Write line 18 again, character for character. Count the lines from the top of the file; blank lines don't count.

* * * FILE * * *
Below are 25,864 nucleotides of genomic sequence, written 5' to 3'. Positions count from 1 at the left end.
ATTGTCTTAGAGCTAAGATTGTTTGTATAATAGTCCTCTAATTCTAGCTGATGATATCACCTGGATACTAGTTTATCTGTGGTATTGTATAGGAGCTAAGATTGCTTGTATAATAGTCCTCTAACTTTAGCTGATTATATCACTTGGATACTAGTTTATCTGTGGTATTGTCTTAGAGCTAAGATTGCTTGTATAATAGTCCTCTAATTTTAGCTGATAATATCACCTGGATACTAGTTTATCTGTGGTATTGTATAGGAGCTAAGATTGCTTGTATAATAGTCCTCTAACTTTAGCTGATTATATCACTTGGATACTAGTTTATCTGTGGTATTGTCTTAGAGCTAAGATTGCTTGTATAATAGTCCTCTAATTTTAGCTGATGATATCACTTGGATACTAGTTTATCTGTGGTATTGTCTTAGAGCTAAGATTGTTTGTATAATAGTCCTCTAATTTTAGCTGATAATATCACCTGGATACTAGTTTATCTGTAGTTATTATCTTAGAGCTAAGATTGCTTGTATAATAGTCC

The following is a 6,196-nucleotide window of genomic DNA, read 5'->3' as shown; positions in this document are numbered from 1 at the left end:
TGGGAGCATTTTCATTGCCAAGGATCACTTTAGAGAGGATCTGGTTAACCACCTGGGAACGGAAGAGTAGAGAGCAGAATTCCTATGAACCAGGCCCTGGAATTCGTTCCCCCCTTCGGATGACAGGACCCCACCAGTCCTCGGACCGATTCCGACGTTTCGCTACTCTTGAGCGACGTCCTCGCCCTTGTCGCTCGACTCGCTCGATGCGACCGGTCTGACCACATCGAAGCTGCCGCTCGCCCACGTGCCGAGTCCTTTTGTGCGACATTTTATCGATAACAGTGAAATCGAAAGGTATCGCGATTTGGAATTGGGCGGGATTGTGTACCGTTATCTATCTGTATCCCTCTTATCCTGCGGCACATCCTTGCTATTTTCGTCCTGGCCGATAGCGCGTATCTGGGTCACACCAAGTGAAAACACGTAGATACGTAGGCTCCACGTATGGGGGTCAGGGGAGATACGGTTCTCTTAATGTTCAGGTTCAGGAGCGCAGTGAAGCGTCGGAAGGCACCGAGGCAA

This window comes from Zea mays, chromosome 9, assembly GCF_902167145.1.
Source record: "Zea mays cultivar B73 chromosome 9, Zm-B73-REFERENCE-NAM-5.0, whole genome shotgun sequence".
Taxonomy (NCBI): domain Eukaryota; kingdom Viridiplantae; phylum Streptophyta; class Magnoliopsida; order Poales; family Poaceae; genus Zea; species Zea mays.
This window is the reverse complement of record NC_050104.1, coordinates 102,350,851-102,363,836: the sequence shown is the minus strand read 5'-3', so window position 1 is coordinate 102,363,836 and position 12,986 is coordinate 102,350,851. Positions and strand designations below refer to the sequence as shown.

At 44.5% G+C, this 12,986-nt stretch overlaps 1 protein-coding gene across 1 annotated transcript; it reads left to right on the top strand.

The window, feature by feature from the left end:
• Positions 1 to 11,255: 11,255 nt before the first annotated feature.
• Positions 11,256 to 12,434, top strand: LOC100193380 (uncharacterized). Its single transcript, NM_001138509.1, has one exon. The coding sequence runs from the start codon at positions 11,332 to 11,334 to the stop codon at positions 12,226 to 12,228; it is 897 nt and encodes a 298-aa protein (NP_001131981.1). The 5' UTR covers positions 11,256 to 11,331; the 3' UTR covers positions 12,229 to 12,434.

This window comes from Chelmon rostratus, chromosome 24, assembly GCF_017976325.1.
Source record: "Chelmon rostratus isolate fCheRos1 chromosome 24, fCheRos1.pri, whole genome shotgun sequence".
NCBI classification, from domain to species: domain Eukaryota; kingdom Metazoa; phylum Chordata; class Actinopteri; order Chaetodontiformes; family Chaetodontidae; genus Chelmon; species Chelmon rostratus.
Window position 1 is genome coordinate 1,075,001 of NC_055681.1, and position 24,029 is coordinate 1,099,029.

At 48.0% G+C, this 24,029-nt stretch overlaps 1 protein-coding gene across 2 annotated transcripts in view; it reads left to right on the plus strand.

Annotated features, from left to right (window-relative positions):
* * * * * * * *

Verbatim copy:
Annotated features, from left to right (window-relative positions):